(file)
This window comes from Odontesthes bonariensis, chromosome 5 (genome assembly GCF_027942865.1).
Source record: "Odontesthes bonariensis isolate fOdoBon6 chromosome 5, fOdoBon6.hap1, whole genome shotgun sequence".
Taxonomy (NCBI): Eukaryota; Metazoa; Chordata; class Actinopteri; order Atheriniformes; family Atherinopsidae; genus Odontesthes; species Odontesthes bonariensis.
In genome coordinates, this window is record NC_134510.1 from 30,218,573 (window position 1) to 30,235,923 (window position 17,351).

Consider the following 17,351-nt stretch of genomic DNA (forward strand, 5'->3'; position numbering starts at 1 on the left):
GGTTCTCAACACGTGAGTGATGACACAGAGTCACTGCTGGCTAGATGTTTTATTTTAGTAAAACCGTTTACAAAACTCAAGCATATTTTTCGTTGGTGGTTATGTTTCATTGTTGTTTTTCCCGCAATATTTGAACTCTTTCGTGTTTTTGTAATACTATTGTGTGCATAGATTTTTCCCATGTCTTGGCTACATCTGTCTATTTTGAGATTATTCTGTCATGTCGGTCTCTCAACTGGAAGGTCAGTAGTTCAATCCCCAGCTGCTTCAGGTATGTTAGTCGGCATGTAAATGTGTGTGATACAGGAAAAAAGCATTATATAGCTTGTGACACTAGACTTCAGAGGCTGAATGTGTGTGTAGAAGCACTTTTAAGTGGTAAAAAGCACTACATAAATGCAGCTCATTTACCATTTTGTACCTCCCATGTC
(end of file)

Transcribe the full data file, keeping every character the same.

This window comes from Odontesthes bonariensis, chromosome 5 (genome assembly GCF_027942865.1).
Source record: "Odontesthes bonariensis isolate fOdoBon6 chromosome 5, fOdoBon6.hap1, whole genome shotgun sequence".
Taxonomy (NCBI): Eukaryota; Metazoa; Chordata; class Actinopteri; order Atheriniformes; family Atherinopsidae; genus Odontesthes; species Odontesthes bonariensis.
In genome coordinates, this window is record NC_134510.1 from 30,218,573 (window position 1) to 30,235,923 (window position 17,351).

Consider the following 17,351-nt stretch of genomic DNA (forward strand, 5'->3'; position numbering starts at 1 on the left):
GGTTCTCAACACGTGAGTGATGACACAGAGTCACTGCTGGCTAGATGTTTTATTTTAGTAAAACCGTTTACAAAACTCAAGCATATTTTTCGTTGGTGGTTATGTTTCATTGTTGTTTTTCCCGCAATATTTGAACTCTTTCGTGTTTTTGTAATACTATTGTGTGCATAGATTTTTCCCATGTCTTGGCTACATCTGTCTATTTTGAGATTATTCTGTCATGTCGGTCTCTCAACTGGAAGGTCAGTAGTTCAATCCCCAGCTGCTTCAGGTATGTTAGTCGGCATGTAAATGTGTGTGATACAGGAAAAAAGCATTATATAGCTTGTGACACTAGACTTCAGAGGCTGAATGTGTGTGTAGAAGCACTTTTAAGTGGTAAAAAGCACTACATAAATGCAGCTCATTTACCATTTTGTACCTCCCATGTC